How much more productive has Green been over Jones?

Green has caught 266 passes compared to Jones' 181. Green has 3,964 yards receiving, compared to Jones' 2,853. Green's 30 touchdowns overshadow Jones' 20. It would be interesting to see how much closer that gap would be if both had the same number of games played.

It also will be interesting to see how their stats compare Sunday when they square off in their first regular-season meeting.

Know the enemy: Saints on Julio Jones

September, 6, 2014
METAIRIE, La. -- The Atlanta Falcons' offense took on another dimension when they traded up 21 spots to draft receiver Julio Jones with the sixth overall pick in 2011. It's one of the main reasons why the Falcons won 23 games over the next two seasons.

Julio Jones, Bernard Pollard
John Bazemore/Associated PressThe Saints will aim to stop a healthy Julio Jones in their season opener against the Falcons.
And when they lost Jones to a foot injury over the final 11 games last year, it was perhaps the main reason why Atlanta fell to 4-12.

Now Jones is back healthy, and he'll be the main focus of the New Orleans Saints' defense when they open the season Sunday at Atlanta. The 6-foot-3, 220-pounder has a rare combination of size, physicality and dynamic speed. He's had an 80-yard touchdown in every one of his three NFL seasons so far.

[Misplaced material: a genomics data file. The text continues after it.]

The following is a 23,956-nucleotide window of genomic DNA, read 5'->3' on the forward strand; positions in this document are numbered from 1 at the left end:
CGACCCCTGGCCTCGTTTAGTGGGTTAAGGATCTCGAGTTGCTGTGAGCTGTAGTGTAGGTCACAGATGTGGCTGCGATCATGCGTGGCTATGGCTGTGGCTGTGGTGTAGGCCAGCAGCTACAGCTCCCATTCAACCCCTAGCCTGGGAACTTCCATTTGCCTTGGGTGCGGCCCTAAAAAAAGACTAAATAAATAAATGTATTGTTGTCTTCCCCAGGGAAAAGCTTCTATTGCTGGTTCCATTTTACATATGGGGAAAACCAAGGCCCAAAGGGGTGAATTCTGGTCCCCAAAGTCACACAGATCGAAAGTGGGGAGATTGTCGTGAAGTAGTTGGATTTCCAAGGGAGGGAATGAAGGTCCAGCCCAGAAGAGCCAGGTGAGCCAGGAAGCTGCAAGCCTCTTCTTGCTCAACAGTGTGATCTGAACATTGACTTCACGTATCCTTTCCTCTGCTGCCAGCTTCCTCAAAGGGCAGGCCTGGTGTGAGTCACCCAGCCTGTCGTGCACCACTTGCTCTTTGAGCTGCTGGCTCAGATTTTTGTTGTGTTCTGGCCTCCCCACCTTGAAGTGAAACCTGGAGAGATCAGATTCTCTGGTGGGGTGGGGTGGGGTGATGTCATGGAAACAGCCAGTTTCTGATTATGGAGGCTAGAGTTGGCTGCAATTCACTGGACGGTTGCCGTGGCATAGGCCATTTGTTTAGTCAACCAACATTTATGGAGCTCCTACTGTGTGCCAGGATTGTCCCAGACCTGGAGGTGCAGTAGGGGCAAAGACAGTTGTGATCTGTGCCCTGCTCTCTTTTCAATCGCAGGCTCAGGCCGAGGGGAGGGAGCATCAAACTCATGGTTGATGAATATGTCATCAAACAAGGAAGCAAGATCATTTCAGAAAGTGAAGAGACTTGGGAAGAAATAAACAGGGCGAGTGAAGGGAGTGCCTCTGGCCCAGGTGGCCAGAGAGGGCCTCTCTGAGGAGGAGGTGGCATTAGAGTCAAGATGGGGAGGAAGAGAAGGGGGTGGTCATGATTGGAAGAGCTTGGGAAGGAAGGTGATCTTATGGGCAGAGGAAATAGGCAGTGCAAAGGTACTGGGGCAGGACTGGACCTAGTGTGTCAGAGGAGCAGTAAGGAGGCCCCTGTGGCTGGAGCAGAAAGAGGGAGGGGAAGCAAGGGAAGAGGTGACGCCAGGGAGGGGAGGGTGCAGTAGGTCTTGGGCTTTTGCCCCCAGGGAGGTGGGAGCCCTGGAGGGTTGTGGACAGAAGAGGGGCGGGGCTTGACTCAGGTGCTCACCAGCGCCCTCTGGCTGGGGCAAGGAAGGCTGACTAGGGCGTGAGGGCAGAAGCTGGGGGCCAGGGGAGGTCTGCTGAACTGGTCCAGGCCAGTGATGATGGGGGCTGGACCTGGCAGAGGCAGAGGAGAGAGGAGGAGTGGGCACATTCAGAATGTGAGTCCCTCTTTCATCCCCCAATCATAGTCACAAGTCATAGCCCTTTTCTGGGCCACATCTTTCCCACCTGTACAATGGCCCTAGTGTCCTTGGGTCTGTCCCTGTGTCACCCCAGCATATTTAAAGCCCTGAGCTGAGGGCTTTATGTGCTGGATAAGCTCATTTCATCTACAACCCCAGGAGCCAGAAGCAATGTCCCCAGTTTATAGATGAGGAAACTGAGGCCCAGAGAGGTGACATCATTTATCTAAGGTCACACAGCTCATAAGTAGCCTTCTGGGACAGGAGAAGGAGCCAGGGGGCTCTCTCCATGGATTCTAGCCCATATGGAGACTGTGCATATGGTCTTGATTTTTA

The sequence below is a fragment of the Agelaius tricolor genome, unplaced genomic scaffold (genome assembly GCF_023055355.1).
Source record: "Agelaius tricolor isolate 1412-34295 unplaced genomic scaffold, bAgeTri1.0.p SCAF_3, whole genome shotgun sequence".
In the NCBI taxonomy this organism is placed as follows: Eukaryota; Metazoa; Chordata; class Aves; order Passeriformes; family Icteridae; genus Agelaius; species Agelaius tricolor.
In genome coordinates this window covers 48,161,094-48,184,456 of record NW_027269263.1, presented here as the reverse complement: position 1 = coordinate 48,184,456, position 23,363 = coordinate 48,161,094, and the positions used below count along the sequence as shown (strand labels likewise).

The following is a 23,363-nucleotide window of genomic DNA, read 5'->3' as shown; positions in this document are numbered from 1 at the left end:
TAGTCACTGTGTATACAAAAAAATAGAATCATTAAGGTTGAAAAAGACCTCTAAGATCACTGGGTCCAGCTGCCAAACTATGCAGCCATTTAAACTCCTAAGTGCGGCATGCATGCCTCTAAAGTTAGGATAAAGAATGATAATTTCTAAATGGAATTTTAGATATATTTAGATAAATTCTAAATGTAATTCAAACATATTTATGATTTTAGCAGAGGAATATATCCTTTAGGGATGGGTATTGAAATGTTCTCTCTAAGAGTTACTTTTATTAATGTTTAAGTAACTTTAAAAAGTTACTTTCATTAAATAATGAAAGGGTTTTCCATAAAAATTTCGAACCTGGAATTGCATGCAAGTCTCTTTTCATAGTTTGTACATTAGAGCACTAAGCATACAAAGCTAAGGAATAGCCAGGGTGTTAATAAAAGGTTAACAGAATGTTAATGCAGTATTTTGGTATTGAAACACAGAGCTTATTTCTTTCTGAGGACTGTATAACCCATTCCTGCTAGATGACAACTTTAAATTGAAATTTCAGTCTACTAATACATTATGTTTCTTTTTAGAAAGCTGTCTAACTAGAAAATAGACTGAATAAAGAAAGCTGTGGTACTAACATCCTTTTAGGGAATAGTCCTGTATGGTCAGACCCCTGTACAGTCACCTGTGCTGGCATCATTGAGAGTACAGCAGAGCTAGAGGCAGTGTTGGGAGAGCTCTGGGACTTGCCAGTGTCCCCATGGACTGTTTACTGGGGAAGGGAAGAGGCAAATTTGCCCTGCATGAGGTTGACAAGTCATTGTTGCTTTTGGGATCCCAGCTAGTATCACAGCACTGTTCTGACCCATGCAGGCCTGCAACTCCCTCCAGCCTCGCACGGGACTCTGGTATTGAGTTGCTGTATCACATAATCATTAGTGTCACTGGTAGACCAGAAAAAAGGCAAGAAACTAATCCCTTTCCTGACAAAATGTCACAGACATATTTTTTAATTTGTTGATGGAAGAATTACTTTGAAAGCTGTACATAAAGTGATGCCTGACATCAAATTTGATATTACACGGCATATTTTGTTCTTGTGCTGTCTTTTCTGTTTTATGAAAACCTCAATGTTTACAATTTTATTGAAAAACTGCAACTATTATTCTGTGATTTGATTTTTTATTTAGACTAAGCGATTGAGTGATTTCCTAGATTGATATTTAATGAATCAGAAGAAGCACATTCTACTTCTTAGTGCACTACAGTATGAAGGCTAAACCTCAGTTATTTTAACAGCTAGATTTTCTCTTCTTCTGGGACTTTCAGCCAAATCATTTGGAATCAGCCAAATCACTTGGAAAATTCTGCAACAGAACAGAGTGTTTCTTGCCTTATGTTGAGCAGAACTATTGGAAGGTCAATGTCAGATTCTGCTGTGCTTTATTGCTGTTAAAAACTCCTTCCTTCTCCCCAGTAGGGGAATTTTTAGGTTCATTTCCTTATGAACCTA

The Saints have actually had success keeping Jones quiet during their five meetings. But he did manage seven catches for 79 yards and a touchdown in Week 1 at New Orleans last year. And he did burn them for 128 yards and a score once as a rookie.

Here's what the Saints had to say about Jones this week:

Coach Sean Payton: "He's someone that you have to be aware of where he's at on the field every play. He has great size, great athleticism, he can run, he has fabulous hands. He's the type of player that on draft day, [when] you see Atlanta moving up, he's the type of player that merits that. It can appear from the outside as, 'Man, they are giving up a lot' but I think everyone who was involved in the process of scouting him, you recognize what kind of player he was."

S Kenny Vaccaro: "Great hands, explosive, good route runner. I mean, he just has everything you want in a receiver. I think if you're gonna build a receiver, you'd build Julio Jones. Kind of like Megatron [Calvin Johnson]."

CB Corey White: "An all-around just great receiver. Anything you can ask for in a receiver, you've got it. Speed, size, everything. He can run good routes, beat you over the top, he can do it all. We get a scouting report every week, and you've got colored dots on people, and a blue dot is the highest you can be. And he's like dark black. ... He's rare. He's up there top three [in the NFL] in my opinion, hands down."

Defensive coordinator Rob Ryan: "He really is a fantastic football player. I think he caught seven balls on us on the first game last year, and we had him doubled every time. He's a terrific football player. He looks like he's at full speed on the four minutes I saw on 'Hard Knocks.' He looked really good on it."